Blue Cross and Blue Shield of Nebraska and UnitedHealthcare left the exchange in 2016.
Remaining insurers are requesting big rate hikes for next year. Policyholders are continuing to rack up bigger bills than their premiums cover, and insurers remain concerned about the uncertainty emanating from Washington D.C. Carriers are particularly anxious about whether they'll continue to receive the cost-sharing subsidies that reduce premiums for lower-income consumers and whether the Trump administration will keep enforcing the individual mandate, which helps entice healthier people into the market.
Obamacares markets are becoming increasingly vulnerable as major health insurers exit, citing financial losses.
With the latest departures, more than 40 percent of US counties would have only one insurer selling coverage on their marketplaces for next year, according to data compiled by The Associated Press and the consulting firm Avalere.
When insurers leave, prices rise.
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In a statement, Aetna said the combination of high numbers of new members and a larger share of members needing high-cost care "coupled with the current inadequate risk adjustment mechanism, results in substantial upward pressure on premiums and creates significant sustainability concerns".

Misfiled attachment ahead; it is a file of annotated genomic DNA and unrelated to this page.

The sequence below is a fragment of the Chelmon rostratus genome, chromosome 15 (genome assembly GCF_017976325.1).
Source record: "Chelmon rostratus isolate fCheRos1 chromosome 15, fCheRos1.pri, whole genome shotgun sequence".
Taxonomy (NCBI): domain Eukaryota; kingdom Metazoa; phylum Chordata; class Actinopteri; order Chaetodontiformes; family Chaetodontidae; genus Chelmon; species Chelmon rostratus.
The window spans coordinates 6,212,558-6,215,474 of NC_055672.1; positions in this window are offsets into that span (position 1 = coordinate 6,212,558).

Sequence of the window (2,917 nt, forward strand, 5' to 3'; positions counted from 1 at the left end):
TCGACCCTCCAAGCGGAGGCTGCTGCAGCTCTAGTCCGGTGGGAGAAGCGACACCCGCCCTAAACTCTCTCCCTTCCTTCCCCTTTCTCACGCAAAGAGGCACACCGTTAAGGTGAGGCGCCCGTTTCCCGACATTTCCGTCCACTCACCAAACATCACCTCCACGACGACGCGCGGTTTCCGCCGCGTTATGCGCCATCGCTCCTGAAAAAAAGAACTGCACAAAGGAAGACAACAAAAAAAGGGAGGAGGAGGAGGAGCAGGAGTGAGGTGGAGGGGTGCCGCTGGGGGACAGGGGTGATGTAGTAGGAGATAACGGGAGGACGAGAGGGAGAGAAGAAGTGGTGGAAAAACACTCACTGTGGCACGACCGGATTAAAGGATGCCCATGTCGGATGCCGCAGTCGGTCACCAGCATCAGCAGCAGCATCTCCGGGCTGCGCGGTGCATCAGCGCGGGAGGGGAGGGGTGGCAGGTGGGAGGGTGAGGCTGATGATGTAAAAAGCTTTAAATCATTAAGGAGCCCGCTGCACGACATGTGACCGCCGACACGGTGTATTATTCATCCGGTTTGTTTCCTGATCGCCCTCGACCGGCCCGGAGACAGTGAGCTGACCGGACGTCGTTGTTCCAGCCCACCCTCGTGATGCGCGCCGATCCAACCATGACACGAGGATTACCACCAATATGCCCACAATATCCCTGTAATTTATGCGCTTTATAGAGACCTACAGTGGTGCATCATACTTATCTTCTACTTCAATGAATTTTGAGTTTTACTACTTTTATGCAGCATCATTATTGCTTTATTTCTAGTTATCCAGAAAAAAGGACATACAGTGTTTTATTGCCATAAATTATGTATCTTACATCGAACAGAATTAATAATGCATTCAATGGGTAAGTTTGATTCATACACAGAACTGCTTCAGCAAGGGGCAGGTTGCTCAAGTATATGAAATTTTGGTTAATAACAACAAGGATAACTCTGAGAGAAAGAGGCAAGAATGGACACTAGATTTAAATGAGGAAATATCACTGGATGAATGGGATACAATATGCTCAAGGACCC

Aetna has said it expects to lose more than $200 million on individual health plans this year in the four states where it's still selling Affordable Care Act plans. In 2016 the insurer sold plans across fifteen states.
Aetna's CEO Mark Bertolini said that if Obamacare does not get fixed and nothing happens to it, "it is going to continue to deteriorate". Similarly, in Delaware, Highmark Blue Cross Blue Shield will be the last remaining insurer in the state. Such policies do allow people to meet the ACA's individual mandate for health insurance, but they are not eligible for tax credits. The insurer once covered more than 800,000 people through that marketplace, but it says steep losses have forced it to rapidly scale back.
Customers are likely still several months away from knowing for certain final 2018 rates and participation. Medica has pulled back as well, saying it may exit the program in Iowa, leaving much of the state without insurance options under Obamacare.